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Stablecoin Terra Crash Renews Regulators’ Call for Crypto Legislation

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Stablecoin terraUSD (UST) crashed on May 10 and is down 54% at $0.44 on the morning of May 11, prompting regulators to renew calls for cryptocurrency legislation.

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Stablecoins are cryptocurrencies whose aim is to remain stable and have low volatility. They can be pegged to a currency or a commodity, such as gold.

Terra, a so-called algorithmic stablecoin, is pegged to the U.S. dollar and can be used in conjunction with LUNA, Terra’s non-stablecoin cryptocurrency, or as a standalone token, according to CoinMarketCap. It’s also the 18th largest cryptocurrency by market cap.

“Stablecoins are only valuable to users if they maintain their price peg. The Terra protocol uses the basic market forces of supply and demand to maintain the price of Terra. When the demand for Terra is high and the supply is limited, the price of Terra increases. When the demand for Terra is low and the supply is too large, the price of Terra decreases. The protocol ensures the supply and demand of Terra is always balanced, leading to a stable price,” according to the Terra website.

The Wall Street Journal explained that terraUSD is structured differently from other major stablecoins, as it relies on financial engineering rather than hard assets — such as cash — to maintain its peg to the dollar. In turn, critics say that makes it riskier because traders might not always respond as expected to its built-in incentives, according to The Wall Street Journal.

In a financial stability report released May 9, the Federal Reserve said that the aggregate value of stablecoins grew rapidly over the past year to more than $180 billion as of March 2022. “The stablecoin sector remained highly concentrated, with the three largest stablecoin issuers — Tether, USD Coin, and Binance USD — constituting more than 80% of the total market value,” according to the report.

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Treasury Secretary Janet Yellen, speaking at a Senate Banking Committee hearing on May 10, addressed stablecoins and the UST crash.

“[With stablecoins,] we see run risks which could threaten financial stability — risks associated with a payment system and its integrity and risks associated with increased concentration if stablecoins are issued by firms that already have substantial market power,” Yellen said, according to Coindesk. “We definitely see significant risks here.”

She added that the risks are playing out in real time, saying that UST had experienced a run and had declined in value. “I think that this simply illustrates that this is a rapidly growing product, and that there are risks to financial stability, and we need a framework that’s appropriate.”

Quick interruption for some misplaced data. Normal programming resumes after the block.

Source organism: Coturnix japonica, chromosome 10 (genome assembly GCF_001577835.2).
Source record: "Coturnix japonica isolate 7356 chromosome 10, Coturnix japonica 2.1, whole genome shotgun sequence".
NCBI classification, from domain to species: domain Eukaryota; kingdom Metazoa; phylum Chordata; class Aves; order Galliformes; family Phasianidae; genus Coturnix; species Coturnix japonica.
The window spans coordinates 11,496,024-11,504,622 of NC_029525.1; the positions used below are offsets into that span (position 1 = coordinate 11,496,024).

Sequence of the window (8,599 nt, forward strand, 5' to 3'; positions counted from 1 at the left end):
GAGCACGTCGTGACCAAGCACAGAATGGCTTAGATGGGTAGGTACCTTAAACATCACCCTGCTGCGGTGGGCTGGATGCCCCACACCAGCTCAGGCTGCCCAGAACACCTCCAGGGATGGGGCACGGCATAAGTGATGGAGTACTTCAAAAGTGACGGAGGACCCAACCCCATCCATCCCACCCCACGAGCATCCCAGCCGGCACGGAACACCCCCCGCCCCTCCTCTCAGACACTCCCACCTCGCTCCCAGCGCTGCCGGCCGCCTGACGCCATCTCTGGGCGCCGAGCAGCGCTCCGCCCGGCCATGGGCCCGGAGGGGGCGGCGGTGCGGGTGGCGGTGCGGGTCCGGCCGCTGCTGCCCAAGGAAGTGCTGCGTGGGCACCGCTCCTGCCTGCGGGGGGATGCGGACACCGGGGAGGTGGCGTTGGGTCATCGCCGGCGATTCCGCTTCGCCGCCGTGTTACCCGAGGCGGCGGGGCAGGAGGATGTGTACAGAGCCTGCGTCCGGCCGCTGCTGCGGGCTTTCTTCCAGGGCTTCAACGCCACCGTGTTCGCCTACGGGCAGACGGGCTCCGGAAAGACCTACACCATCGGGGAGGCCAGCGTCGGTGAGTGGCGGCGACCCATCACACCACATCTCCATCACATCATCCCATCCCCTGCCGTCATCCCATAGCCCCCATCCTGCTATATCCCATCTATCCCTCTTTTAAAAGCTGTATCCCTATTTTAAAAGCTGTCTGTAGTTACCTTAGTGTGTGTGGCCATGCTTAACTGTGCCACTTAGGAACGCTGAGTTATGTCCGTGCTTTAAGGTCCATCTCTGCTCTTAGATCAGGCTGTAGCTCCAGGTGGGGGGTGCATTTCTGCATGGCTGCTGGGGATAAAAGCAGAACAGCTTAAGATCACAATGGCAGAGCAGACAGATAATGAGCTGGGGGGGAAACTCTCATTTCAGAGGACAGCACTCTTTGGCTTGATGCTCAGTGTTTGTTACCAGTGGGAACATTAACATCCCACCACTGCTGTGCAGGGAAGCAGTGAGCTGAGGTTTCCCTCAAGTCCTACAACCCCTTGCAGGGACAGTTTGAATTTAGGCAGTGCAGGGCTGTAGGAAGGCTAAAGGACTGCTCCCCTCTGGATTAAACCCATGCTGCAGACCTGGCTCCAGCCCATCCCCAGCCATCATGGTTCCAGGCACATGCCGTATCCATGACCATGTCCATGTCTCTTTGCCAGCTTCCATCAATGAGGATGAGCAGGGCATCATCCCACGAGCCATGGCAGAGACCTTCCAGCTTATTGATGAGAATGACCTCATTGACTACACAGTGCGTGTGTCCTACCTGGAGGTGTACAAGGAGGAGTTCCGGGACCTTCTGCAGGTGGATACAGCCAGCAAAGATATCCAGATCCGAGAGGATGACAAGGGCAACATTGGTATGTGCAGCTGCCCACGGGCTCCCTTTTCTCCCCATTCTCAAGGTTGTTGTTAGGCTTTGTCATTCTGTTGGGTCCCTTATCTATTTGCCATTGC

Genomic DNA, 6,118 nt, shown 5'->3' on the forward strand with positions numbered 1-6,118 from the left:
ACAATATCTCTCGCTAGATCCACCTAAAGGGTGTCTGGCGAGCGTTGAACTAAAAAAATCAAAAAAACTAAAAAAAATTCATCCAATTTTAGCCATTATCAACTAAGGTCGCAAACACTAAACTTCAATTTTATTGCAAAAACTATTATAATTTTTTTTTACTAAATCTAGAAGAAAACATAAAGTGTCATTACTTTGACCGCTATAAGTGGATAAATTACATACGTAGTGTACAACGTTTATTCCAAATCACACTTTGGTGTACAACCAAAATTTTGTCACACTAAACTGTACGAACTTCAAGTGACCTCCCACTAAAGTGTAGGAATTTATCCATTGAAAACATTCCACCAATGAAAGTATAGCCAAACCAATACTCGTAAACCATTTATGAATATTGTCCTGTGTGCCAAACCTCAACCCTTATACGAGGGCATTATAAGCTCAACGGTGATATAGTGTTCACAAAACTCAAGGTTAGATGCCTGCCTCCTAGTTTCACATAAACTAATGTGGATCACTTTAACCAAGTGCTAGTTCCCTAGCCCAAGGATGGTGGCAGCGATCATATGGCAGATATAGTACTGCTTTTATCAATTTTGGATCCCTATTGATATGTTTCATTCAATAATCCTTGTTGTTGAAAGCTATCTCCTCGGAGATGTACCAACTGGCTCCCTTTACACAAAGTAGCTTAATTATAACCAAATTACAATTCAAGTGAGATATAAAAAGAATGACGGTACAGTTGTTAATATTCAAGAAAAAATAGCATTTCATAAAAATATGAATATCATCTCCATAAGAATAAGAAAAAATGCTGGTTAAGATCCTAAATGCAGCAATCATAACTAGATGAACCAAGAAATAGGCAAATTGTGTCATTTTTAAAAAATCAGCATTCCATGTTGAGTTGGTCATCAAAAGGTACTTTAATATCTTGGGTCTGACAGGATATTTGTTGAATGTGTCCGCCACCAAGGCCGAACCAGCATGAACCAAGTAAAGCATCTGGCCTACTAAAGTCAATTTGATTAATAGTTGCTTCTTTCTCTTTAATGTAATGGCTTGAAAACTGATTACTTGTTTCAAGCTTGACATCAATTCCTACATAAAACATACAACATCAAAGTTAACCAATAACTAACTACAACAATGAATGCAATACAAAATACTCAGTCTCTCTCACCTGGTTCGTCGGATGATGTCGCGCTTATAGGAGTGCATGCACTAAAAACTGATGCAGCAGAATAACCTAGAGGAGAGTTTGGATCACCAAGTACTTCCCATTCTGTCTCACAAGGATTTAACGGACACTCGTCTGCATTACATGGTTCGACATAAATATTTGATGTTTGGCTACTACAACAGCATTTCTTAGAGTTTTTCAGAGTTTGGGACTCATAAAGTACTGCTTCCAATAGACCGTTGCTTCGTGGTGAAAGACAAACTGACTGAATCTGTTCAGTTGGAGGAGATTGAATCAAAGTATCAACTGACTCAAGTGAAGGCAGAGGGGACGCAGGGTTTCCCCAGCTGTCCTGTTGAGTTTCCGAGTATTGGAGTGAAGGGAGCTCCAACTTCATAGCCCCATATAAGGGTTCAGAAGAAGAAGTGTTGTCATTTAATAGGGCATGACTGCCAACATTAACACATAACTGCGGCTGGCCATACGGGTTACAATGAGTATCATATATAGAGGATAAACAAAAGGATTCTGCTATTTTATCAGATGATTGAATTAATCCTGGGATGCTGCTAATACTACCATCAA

Anto Paroian, chief operating officer at cryptocurrency and digital asset hedge fund ARK36, told GOBankingRates that UST losing its peg will be seen as one of the defining moments of the current cryptocurrency market cycle.

“Unfortunately, the fallout from this situation goes beyond the material losses sustained by Luna investors,” he said. “The de-pegging will likely result in a substantial regulatory risk — if not for the whole crypto space, then certainly for the stablecoins market. Secretary Janet Yellen has already highlighted the Luna situation in a Senate Banking Committee meeting, calling for comprehensive stablecoin regulation by the end of the year. Of course, regulation in the long term is net positive for the crypto space, but if stablecoin issuers get regulated as strictly as banks, it could suffocate one of the most innovative, thriving and important sectors of the crypto market.”

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Paroian added that the crash will also revive discussions on whether a truly decentralized, algorithmic stablecoin is possible or, indeed, desirable.

“So far, the UST situation has shown us that potential advantages may not outweigh the risks for the whole crypto space. DeFi users should also take note — an 18-19% yield on a DeFi savings protocol leveraging a decentralized stablecoin doesn’t come without a substantial degree of risk,” he said.

In a May 11 Twitter thread, Terra founder Do Kwon announced his plan to “re-peg” UST and acknowledged that the past 72 hours “have been extremely tough on all of you.”

“The only path forward will be to absorb the stablecoin supply that wants to exit before $UST can start to repeg. There is no way around it,” he tweeted.

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This article originally appeared on Stablecoin Terra Crash Renews Regulators’ Call for Crypto Legislation